So, what happens if the surveyor doesn’t ask good questions and assumes? It will probably be hard to meet expectations and provide the experience that the employee expects and deserves.

Call to action: Reach out to your relocation partner and find out more about the survey process. In fact, you might even ask about joining your provider on a survey to understand the process. You will be amazed at the value the survey adds to the employee relocation.

This has been a “Relocation Minute” update on “surveying the employee relocation” with Bruce Waller, For more information, call 972-389-5673, or email bwaller@goarmstrong.com or check out our my social media Facebook and twitter page.

Easy is not always Best! Use these strategies to elevate the “Lump Sum” experience when relocating talent.

Uniform4This summer has been extremely busy for many of us looking for talent, or working on HR projects with deadlines and haven’t really had the time to evaluate processes with minimal exposure, but that can have maximum consequence. Employee relocation is one of these areas, especially if you provide employee with money as a lump sum only benefit to relocate. Recently, Mitch Ulrich with NEI Global presented a relocation corporate survey on lump sums at the North Texas Relocation Professionals meeting. The survey shows companies typically provide this benefit to employees because it is easy to manage, provides flexibility, and has minimal exceptions. One interesting takeaway was the dollar amount provided to employee by companies in different categories. The numbers below represent highest percentage responses:

  • Entry Level $2,500-$5,000
  • Managers: $10,000-$15,000
  • Executives: $25,000 or more

However, there can be many pitfalls when providing a lump sum benefit for the employee relocation which include:

  • Lump sum benefits for relocation is taxable income (unless direct billed to company) which means  gross up costs and counsel employee on net amount for his/her relocation.
  • Employees (or spouse in many cases) must invest hours to get bids, and are not trained in discerning best value when comparing service and pricing. This can include customer service, transit time, pricing, and claims management.
  • Service levels are often lower when moving as a “private transferee” instead of corporate employee.
  • The average household goods move is approx $12,900 according to WorldwideERC. This may present a challenge to families moving more items, and longer distance.

Here are 3 things you can do to elevate the experience for both you and your employees when using a lump sum program:

  1. Be Proactive: Invest time is learning more about a “Partial” or “Core/Flex” Lump Sum programs. This includes vetting companies before relocation begins for the employee, and setting up a contract for direct billing the household goods. The household goods move cost then becomes non-taxable income for employee and will save you gross up costs.
  2. Involve stakeholders: Make sure you include hiring managers when planning budgets to help them understand costs and level of service expectations for employees. It’s very challenging trying to balance budgets while keeping employees relocating happy.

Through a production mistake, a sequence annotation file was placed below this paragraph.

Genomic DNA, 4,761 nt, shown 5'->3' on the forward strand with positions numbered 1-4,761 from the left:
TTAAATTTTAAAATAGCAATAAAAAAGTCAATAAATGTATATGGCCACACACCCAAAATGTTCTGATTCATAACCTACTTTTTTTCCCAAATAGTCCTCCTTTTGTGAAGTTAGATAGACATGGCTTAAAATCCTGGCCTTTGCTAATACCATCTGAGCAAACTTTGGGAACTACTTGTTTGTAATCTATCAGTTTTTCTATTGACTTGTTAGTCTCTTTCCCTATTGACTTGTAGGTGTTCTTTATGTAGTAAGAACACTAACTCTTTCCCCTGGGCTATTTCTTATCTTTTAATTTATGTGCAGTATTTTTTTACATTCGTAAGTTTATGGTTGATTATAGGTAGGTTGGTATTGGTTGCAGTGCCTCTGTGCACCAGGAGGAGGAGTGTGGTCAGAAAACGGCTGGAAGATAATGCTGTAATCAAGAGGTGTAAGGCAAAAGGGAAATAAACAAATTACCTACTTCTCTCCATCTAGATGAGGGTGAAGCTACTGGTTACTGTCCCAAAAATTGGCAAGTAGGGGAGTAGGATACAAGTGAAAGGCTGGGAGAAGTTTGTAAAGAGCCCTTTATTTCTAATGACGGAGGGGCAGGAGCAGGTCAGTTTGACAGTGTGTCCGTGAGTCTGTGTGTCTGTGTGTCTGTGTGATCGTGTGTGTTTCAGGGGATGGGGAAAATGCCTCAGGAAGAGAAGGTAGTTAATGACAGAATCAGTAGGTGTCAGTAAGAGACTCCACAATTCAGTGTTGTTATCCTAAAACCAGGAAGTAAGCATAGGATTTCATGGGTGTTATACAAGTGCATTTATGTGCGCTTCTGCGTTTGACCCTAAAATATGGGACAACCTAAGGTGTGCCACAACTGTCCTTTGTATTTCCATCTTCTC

3. Be Open-Minded: There are relocation management companies, and household goods partners that can help you support this program and manage costs effectively. The value is seeing options available to make it a better relocation experience and having a partnership.

Call to action:  If you provide lump sum relocation benefits to your employees, reach out to your relocation partner and discuss ways to elevate the program. There may be some additional value you are missing without increasing costs. Your employees will appreciate it and so will you! Check out more information on the relocation speakers and program information at http://www.northtexasrelocationprofessionals.org.

This has been a “Relocation Minute” update on “Easy is not always Best ” with Bruce Waller, For more information, call 972-389-5673, or email bwaller@goarmstrong.com or check out our my social media Facebook and twitter page.

Use this recruiting tool for budgeting an employee relocation… before the offer is made!

The countdown begins… 44 days, 10 hours, and 13 minutes (as I write this blog) until the start of the busiest time of year for moving families. Also known as PEAK MOVING SEASON. Companies are expanding, school is almost out, homes are selling, and families are getting ready to relocate. Many times an offer is made to an employee without knowing any of the home/family moving details which can cause frustration on both ends before the relocation.

Here are 3 questions/answers you can confirm to make relocation easy for you and the employee before the move begins. The result will be a smooth stress free relocation.small apartment move

1. Where is the employee moving from and to? When we have the zip codes, then we know the mileage for the upcoming move. As you might know, transportation charges are based on weight and miles.

2. How many bedrooms, or what is the square footage of the home? This information will give us a base volume to use for a quick budget based on average moving costs for this size home. We can also determine packing costs based on this information as well.

3. When is the preferred moving date? Critical information that will tell us how quickly to reserve moving dates. In the summer peak moving season, it can be 10-14 days for a reservation, and up to 3 weeks in difficult to service areas.

Once the budget is provided and offer is accepted, it is still important to schedule an onsite visual pre-move survey to view items moving in home, volume, packing requirements, as well as confirm loading access for an accurate estimate and move plan. This is the best way to start any move.

Call to action: If you, or someone you know needs a moving budget for an upcoming move, reach out to your moving provider to request the online tool that is available, or ask your provider to calculate the estimated cost using the information provided above. It’s that easy!

This has been a “Relocation Minute” update on “Recruiting tool for moving budgets ” with Bruce Waller, For more information, call 972-389-5673, or email bwaller@goarmstrong.com or check out our my social media Facebook and twitter page.